# Thread: Creating open sets from closed ones

1. ## Creating open sets from closed ones

If $\displaystyle C$ and $\displaystyle D$ are closed subsets in $\displaystyle X$ with $\displaystyle C \cap D = \emptyset$, then $\displaystyle \exists$ open sets $\displaystyle U$ and $\displaystyle V$, s.t $\displaystyle U \supset C$ and $\displaystyle V \supset D$ with $\displaystyle U \cap V = \emptyset$

I am trying to use the whole hypothesis.

Certainly, I can say

$\displaystyle X-D$ is open and $\displaystyle X-D \supset C$

$\displaystyle X-C$ is open and $\displaystyle X-C \supset D$

But these choices of U and V dont work.

$\displaystyle (X-D) \cap (X-C) \neq \emptyset$

What set do I want to consider?

$\displaystyle C \cap D$ and $\displaystyle C \cup D$ are both closed.

Thank you for your help.

2. ## Re: Creating open sets from closed ones

What do we assume about the topology on $\displaystyle X$? For example, if we take $\displaystyle X=\{a,b,c\}$ and the topology $\displaystyle \{\emptyset, \{b,c\},\{a,c\},\{c\},X\}$, then $\displaystyle \{a\}$ and $\displaystyle \{b\}$ are closed disjoint subsets and the open subsets which contain $\displaystyle \{a\}$ are $\displaystyle \{a,c\}$ and $\displaystyle X$, the open subsets which contain $\displaystyle \{b\}$ are $\displaystyle \{b,c\}$ and $\displaystyle X$. Therefore, we can't find two disjoint open subsets which contain respectively $\displaystyle \{a\}$ and $\displaystyle \{b\}$.

3. ## Re: Creating open sets from closed ones

Originally Posted by Jame
If $\displaystyle C$ and $\displaystyle D$ are closed subsets in $\displaystyle X$ with $\displaystyle C \cap D = \emptyset$, then $\displaystyle \exists$ open sets $\displaystyle U$ and $\displaystyle V$, s.t $\displaystyle U \supset C$ and $\displaystyle V \supset D$ with $\displaystyle U \cap V = \emptyset$
@Jame, as you can see from reply @2 this statement is not true in a general topological space. In fact, this often taken as the definition of normal spaces.
So in future postings, please provide context for your questions.

I had a look at some of your more resent posts. From them it appears that you are working with metric spaces, such as $\displaystyle \mathbb{R}^n$.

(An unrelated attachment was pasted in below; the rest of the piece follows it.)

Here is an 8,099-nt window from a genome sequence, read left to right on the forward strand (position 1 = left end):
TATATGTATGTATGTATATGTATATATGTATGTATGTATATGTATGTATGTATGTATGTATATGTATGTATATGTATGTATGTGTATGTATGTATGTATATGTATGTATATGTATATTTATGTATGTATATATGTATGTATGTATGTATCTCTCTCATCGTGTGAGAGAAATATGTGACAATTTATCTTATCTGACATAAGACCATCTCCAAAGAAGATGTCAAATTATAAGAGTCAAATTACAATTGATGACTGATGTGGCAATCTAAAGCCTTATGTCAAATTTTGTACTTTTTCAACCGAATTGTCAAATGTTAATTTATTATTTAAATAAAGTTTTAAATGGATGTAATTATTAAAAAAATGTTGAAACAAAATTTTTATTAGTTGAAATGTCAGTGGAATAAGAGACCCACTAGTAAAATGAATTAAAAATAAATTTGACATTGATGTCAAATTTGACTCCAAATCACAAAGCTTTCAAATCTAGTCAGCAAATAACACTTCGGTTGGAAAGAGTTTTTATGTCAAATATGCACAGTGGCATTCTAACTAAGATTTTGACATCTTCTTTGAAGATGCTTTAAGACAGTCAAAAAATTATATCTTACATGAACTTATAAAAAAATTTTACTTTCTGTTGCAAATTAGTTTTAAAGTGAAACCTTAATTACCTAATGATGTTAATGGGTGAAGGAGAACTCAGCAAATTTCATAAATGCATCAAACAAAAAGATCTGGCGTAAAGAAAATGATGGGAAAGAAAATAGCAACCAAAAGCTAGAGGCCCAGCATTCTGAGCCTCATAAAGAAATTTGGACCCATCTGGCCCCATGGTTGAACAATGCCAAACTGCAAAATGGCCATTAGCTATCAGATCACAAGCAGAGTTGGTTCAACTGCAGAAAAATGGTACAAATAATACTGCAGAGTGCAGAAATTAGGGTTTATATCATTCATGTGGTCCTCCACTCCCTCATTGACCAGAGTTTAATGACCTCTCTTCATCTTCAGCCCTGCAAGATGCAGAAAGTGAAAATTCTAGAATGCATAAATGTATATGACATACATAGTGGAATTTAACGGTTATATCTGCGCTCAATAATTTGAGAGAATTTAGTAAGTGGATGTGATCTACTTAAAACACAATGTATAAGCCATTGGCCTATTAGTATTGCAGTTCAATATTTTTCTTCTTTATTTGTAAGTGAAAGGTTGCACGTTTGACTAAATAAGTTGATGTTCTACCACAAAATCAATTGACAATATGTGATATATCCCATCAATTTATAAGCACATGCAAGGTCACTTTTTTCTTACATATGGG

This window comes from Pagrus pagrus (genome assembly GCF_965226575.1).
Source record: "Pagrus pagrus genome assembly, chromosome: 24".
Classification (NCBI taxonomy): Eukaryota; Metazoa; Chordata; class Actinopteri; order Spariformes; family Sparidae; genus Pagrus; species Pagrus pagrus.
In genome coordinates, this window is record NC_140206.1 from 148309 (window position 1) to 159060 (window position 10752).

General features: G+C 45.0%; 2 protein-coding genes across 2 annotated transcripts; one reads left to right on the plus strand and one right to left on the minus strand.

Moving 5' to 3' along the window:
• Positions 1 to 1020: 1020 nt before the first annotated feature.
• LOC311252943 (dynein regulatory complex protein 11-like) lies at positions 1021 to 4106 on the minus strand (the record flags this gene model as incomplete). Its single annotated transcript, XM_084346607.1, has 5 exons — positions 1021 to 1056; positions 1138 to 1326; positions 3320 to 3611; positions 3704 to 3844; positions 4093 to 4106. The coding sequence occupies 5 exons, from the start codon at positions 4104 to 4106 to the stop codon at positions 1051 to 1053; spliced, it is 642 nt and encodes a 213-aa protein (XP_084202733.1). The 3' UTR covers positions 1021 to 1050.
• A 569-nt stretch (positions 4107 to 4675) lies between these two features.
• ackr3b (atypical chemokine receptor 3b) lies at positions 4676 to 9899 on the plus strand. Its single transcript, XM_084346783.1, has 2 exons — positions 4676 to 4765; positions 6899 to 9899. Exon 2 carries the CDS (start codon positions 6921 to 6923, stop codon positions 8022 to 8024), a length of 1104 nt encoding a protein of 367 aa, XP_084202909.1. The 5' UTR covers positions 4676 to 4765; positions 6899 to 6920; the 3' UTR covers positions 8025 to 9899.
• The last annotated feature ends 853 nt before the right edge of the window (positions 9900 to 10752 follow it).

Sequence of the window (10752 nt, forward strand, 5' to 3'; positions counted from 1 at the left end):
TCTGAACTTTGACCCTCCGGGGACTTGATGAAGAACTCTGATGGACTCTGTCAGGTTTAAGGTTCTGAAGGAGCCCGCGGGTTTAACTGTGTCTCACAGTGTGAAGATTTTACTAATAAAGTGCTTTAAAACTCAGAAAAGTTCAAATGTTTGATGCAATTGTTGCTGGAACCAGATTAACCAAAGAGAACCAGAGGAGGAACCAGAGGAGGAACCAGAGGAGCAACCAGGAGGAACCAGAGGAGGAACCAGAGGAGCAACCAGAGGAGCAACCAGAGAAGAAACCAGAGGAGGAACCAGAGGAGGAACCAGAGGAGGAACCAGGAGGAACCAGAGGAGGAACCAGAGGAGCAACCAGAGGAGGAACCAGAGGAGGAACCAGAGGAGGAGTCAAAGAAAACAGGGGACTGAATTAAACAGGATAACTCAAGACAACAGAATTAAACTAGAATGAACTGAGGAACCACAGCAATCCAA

We can show that every metric space is normal.

EDIT: See reply #7 below for correction.

Now define $\displaystyle \mathcal{U} = \bigcup\limits_{x \in C} {\mathcal{B}(x;\delta )}~\&~\mathcal{V} = \bigcup\limits_{x \in D} {\mathcal{B}(x;\delta )}$.

4. ## Re: Creating open sets from closed ones

My apologies, X is a metric space. I type to fast!

Thank you both for your replies!

I have a question though. I see that by making the radius that number, we guarantee U and V are disjoint. But do the open balls stay contained in X? Does that even matter?

5. ## Re: Creating open sets from closed ones

Originally Posted by Jame
I have a question though. I see that by making the radius that number, we guarantee U and V are disjoint. But do the open balls stay contained in X? Does that even matter?
Here is perhaps the most fundamental principle in all topology:
The union of any collection of open sets is an open set.
Moreover, $\displaystyle X$ is the universal set. So all sets are subsets of $\displaystyle X$.

6. ## Re: Creating open sets from closed ones

We can show that every metric space is normal.
To do so, note that disjoint nonempty closed sets are at a positive distance apart.
@plato: there is a thing I don't understand. What hapens if we take $\displaystyle C=\left\{\left(x,\frac 1x\right),x>0\right\}$ and $\displaystyle D=\left\{(x,y),y=0\right\}$?
To solve the problem, take $\displaystyle f(x)=\frac{d(x,D)}{d(x,C)+d(x,D)}$ and $\displaystyle U=f^{-1}\left(\left]-1,\frac 12\right[\right)$, $\displaystyle V=f^{-1}\left(\left]\frac 12,2\right[\right)$.

7. ## Re: Creating open sets from closed ones

Originally Posted by girdav
@plato: there is a thing I don't understand. What hapens if we take $\displaystyle C=\left\{\left(x,\frac 1x\right),x>0\right\}$ and $\displaystyle D=\left\{(x,y),y=0\right\}$?
To solve the problem, take $\displaystyle f(x)=\frac{d(x,D)}{d(x,C)+d(x,D)}$ and $\displaystyle U=f^{-1}\left(\left]-1,\frac 12\right[\right)$, $\displaystyle V=f^{-1}\left(\left]\frac 12,2\right[\right)$.
I was sloppy with that positive distance bit.
Trying to simplify the notation I slipped up.

Here is the usual proof.
If $\displaystyle x\in C$ then $\displaystyle c_x=\frac{\mathcal{D}(D;c)}{3}>0$.
If $\displaystyle y\in D$ make a similar statement for $\displaystyle d_y$.

The $\displaystyle U = \bigcup\limits_{x \in C} {B(x;c_x )} \;\& \;V = \bigcup\limits_{y \in D} {B(y;d_y )}$ gives the required open sets.

8. ## Re: Creating open sets from closed ones

OK, I guessed that was what you meant, but I wanted to be sure.